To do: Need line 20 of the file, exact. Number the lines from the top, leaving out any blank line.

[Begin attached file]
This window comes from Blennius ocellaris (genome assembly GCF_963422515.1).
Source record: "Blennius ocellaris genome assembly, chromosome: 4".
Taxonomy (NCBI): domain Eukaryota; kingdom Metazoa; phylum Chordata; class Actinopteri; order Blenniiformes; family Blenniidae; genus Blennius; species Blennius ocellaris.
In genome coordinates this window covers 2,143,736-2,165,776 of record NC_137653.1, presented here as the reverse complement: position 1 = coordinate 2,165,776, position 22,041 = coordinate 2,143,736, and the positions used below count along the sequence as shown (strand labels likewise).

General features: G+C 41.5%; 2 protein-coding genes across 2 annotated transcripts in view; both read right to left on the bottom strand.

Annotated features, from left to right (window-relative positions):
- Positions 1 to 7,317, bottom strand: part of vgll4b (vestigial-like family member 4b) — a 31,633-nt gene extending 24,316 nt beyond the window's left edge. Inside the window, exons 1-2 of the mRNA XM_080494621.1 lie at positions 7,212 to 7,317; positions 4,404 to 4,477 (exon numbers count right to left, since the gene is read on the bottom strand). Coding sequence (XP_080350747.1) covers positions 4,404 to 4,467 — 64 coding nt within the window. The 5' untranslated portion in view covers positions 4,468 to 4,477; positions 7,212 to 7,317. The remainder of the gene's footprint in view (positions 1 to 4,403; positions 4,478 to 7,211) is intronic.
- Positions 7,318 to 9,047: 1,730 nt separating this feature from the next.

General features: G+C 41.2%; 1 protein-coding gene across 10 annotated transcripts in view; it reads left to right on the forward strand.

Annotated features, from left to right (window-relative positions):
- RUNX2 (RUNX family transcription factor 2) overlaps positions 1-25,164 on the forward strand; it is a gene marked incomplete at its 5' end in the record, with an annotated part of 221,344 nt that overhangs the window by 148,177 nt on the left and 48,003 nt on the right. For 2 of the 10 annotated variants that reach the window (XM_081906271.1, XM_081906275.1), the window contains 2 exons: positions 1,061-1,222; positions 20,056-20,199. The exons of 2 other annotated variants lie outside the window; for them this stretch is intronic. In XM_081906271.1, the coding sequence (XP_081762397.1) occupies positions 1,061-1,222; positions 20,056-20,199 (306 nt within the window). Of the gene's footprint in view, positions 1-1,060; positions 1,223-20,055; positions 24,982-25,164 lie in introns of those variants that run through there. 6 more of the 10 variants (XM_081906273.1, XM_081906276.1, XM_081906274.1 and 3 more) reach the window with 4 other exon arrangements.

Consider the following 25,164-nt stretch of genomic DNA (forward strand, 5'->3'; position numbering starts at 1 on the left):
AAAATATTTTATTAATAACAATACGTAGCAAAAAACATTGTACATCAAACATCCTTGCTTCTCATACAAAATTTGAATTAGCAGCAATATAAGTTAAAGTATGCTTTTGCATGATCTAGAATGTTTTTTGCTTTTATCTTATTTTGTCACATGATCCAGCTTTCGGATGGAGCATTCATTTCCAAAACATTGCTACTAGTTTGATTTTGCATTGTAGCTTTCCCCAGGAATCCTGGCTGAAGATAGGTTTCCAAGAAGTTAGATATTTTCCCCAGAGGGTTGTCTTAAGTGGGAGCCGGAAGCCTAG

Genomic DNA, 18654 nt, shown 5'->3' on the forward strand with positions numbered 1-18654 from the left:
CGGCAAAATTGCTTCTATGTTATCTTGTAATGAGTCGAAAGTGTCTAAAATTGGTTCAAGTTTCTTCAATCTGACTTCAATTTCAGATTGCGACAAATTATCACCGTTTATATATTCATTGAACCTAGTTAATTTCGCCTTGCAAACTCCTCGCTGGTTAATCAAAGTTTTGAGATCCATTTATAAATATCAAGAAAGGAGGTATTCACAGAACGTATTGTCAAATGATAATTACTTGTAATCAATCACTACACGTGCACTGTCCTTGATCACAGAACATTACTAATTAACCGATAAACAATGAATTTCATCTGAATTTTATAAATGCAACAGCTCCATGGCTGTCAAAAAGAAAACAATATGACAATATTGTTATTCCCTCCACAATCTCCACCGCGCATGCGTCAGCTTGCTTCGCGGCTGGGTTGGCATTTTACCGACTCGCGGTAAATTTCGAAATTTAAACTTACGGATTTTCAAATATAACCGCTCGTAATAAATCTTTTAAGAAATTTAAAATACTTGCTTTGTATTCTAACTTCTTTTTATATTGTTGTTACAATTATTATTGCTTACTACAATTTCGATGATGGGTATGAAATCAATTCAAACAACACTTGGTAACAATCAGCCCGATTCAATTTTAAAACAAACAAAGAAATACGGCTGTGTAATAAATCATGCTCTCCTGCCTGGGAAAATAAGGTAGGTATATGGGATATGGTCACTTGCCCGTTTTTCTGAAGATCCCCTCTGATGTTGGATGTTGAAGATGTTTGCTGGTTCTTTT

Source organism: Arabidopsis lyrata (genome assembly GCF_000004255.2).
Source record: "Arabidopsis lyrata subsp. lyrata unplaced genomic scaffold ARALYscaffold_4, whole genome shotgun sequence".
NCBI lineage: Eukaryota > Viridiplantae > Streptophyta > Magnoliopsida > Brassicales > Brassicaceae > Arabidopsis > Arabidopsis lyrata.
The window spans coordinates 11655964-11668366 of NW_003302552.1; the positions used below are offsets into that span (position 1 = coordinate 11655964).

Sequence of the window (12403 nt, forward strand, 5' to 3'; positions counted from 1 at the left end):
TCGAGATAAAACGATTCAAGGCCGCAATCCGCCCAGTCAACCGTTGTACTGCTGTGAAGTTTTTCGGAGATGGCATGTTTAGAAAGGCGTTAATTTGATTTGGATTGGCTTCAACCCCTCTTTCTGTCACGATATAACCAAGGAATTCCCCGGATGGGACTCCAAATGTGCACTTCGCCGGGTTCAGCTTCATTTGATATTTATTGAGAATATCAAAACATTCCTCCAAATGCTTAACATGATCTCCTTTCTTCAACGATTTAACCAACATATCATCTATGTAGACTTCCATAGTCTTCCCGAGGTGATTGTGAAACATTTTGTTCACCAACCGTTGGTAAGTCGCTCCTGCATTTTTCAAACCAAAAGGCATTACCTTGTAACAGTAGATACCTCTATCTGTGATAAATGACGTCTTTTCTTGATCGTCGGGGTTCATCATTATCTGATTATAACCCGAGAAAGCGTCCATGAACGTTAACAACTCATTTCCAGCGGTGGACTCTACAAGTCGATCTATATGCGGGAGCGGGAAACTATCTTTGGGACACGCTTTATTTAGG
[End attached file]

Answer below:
Sequence of the window (12403 nt, forward strand, 5' to 3'; positions counted from 1 at the left end):